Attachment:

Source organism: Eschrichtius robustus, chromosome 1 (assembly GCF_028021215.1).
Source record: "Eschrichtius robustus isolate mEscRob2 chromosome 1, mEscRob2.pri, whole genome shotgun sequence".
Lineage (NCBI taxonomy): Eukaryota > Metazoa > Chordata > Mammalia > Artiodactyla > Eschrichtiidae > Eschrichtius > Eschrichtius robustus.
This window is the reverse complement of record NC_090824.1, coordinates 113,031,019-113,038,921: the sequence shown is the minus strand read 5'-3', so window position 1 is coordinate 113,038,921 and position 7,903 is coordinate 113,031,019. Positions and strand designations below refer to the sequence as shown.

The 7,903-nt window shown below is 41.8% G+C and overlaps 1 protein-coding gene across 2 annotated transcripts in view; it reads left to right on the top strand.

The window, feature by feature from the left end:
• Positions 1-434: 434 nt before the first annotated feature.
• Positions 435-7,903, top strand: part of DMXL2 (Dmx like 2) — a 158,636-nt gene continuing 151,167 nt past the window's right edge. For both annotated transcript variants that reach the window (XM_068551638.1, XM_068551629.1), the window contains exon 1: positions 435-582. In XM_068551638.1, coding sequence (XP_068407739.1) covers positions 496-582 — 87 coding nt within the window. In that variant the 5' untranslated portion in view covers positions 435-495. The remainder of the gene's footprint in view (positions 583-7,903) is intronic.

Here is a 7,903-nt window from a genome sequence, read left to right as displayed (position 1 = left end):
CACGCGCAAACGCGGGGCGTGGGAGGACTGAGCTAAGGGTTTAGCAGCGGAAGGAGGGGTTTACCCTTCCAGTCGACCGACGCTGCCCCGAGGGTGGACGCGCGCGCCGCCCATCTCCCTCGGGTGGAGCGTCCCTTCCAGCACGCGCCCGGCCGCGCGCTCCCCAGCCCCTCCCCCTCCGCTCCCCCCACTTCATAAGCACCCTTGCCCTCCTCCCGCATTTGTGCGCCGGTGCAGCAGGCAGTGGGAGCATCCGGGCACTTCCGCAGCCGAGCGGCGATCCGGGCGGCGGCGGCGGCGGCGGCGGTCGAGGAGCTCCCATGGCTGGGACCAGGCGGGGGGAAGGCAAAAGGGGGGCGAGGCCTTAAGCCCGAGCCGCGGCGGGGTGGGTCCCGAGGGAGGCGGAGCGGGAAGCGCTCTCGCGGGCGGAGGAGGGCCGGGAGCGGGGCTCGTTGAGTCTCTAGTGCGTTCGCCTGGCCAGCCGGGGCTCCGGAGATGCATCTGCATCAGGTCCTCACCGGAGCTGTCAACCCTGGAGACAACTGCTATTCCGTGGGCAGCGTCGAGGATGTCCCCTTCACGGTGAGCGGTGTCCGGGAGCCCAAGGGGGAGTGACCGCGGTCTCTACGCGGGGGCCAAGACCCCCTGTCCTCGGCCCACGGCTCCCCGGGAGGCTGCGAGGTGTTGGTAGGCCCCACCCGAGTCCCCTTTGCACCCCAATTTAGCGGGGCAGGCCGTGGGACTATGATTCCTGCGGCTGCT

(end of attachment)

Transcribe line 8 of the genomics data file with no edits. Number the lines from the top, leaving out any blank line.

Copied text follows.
• Positions 435-7,903, top strand: part of DMXL2 (Dmx like 2) — a 158,636-nt gene continuing 151,167 nt past the window's right edge. For both annotated transcript variants that reach the window (XM_068551638.1, XM_068551629.1), the window contains exon 1: positions 435-582. In XM_068551638.1, coding sequence (XP_068407739.1) covers positions 496-582 — 87 coding nt within the window. In that variant the 5' untranslated portion in view covers positions 435-495. The remainder of the gene's footprint in view (positions 583-7,903) is intronic.